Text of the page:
How do people find their way into Trust and Safety work, and how can they find the support they need to do their jobs and advance the field together?

Here in Palo Alto, the Trust and Safety Professionals Association is organizing the very first TrustCon, a global conference dedicated to Trust and Safety Professionals. CAT Lab is here to liveblog the event.

The opening speaker at TrustCon is Charlotte Willner (@helloyouths), Executive Director at the Trust & Safety Professional Association (TSPA) and the Trust & Safety Foundation. An early pioneer in Trust & Safety, she has held positions at Facebook and Pinterest before joining TSPA in 2020.

Charlotte opens by telling us about the last 14 years of trust and safety work: holding night shifts, having social events interrupted by viral hate speech, and conversations about nudity standards. “It’s a weird job,” she says. She talks about people in this role as peers — “even if our professional practice was divided by employer, timespan, or subject specialization, our work is connected.” Charlotte argues that professionals need to see each other as peers and professionals. The work that T&S professionals do has real-world implications for safety, privacy, and freedom, in response to ever-changing laws, norms, and threats. Teams need to be on the phone with someone whose life has been turned upside down, make decisions about algorithms that could influence the life of a parent’s child, or see yet another dick pic.

When Trust and Safety professionals are surveyed, they report their team as a major reason they stay in their jobs. 

Why do people stay in this Trust and Safety? Charlotte observes that some people stay because it changes lives and matters to people. Another reason people stay in their job is their team. When T&S professionals are surveyed, they report their team as a major reason they stay in their jobs. The work is behind the scenes, the public doesn’t understand the work, and others inside of a company don’t always understand it either. She says, “Unless something goes wrong, people don’t know we’re doing it.” But teams understand, and the people who understand the work are the people who see us through. 

Next, Charlotte talks about her early days as a customer support staff member at Facebook. Soon she was asked to organize the team working on things like intimate partner violence, terrorism, mental health, and other harms. She remembers talking to an HR person asking for advice on how to support a team who needed to handle these challenges. They found someone who specializes in vicarious trauma, who then advised them: no alcohol, no caffeine. In this session, they sat in a room listening to whale songs. In that moment, says Charlotte, all she wanted to do was to talk to someone who had the same job and understood what her job involved.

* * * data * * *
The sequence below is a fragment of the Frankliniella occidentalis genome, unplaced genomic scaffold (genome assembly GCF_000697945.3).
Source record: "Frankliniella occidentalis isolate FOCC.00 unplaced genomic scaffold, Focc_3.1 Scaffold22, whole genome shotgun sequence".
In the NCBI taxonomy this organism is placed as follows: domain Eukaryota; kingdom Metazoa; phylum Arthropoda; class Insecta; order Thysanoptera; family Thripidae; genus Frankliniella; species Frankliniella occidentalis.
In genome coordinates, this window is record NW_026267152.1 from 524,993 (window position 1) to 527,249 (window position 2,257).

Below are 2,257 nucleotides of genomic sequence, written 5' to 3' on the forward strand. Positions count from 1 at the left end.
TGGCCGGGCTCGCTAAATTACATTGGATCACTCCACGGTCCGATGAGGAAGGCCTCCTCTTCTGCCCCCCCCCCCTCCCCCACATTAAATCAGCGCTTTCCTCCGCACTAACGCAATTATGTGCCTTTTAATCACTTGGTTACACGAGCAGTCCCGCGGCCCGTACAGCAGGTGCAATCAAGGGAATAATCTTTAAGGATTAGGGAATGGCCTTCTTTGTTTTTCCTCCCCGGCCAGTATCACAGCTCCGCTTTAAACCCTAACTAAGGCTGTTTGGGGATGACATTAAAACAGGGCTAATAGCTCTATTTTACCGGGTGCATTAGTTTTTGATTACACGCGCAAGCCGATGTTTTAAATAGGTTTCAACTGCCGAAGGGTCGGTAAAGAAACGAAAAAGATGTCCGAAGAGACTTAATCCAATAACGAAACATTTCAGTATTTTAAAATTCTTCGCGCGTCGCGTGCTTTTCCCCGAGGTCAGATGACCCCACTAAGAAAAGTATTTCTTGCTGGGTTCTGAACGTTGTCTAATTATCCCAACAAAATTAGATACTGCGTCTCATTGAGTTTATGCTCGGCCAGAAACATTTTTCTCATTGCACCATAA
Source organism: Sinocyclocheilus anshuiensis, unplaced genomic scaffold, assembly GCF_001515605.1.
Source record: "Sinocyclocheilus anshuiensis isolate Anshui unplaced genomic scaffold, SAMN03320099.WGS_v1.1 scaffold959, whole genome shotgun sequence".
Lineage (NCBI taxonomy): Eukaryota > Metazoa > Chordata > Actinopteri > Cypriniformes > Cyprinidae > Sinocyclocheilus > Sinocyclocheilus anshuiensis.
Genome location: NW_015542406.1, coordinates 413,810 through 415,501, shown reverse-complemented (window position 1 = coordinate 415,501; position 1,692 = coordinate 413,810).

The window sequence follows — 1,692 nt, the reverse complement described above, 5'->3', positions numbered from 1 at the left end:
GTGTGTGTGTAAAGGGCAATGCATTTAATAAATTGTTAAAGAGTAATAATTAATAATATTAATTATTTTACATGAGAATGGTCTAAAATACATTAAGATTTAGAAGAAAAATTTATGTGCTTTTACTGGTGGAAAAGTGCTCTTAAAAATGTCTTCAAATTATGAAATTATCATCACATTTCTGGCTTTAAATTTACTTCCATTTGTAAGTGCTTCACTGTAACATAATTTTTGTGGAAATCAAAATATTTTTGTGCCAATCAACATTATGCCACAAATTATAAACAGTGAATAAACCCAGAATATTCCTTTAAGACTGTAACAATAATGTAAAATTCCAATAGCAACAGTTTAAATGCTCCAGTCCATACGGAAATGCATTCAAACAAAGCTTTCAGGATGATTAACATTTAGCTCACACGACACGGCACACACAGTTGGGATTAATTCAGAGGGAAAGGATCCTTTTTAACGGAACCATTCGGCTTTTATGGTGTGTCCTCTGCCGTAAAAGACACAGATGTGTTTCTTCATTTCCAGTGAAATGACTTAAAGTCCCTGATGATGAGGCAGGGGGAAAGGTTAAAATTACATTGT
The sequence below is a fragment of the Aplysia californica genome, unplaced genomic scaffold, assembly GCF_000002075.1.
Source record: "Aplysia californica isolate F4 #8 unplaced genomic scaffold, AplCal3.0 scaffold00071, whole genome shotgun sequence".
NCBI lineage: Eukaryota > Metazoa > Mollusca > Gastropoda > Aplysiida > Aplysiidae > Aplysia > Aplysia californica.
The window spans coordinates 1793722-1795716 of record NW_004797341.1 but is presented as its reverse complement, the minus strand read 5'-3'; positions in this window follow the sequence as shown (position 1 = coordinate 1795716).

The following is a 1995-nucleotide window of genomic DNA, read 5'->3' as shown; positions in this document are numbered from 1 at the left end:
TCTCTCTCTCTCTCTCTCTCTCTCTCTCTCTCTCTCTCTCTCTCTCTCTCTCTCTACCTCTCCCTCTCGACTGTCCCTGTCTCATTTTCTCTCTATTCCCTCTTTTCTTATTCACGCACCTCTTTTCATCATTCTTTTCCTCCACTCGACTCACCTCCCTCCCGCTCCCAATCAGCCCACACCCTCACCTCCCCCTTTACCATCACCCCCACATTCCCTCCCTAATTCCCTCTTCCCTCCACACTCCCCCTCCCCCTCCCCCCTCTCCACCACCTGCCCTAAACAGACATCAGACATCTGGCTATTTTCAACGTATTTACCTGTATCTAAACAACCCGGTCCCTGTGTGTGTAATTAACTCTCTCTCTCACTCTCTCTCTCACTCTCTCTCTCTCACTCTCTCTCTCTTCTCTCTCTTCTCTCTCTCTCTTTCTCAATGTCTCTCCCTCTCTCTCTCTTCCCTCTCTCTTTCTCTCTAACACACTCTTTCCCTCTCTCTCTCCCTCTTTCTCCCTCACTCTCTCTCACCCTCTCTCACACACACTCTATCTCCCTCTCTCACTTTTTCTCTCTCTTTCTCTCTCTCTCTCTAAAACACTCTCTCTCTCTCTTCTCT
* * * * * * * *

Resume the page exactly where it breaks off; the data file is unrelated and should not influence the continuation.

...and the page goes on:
Charlotte tells us that the TSPA is the community that she needed in that moment. The TSPA is a place for mutual learning and support— a community who can rely on each other as fellow journeyers in a field that changes every day. The TSPA, says Charlotte, is not to say that there’s one way to do this work. It’s also a community to ask the question, to get challenged through perspectives that aren’t in their shoes. 

How does the TSPA do this? The group does professional development by curating a Trust and Safety Library, providing quick access to relevant information on questions professionals need. If a resource doesn’t yet exist, the TSPA community will create it. For example, they’re organizing people to create a curriculum for content moderation. The curriculum working group has been producing resources on legal issues, data science, and more general content moderation issues, and a library. The TSPA is also creating a database of vendors in the space.

The TSPA also offers career support. Charlotte observes that few people imagine working in Trust and Safety as a young person, but people do need career development once they arrive in the field. Toward that goal, the TSPA offers a free job board and provides office hours to job seekers, aiming to broaden access in the profession. They also publish a series of career-focused events, including one called “That Escalated Quickly.” Finally, they organize events, including in-person meetups in San Francisco, Dublin, Singapore, New York, Seattle, and (upcoming) LA. The TSPA also builds community in online chat spaces where anyone can join.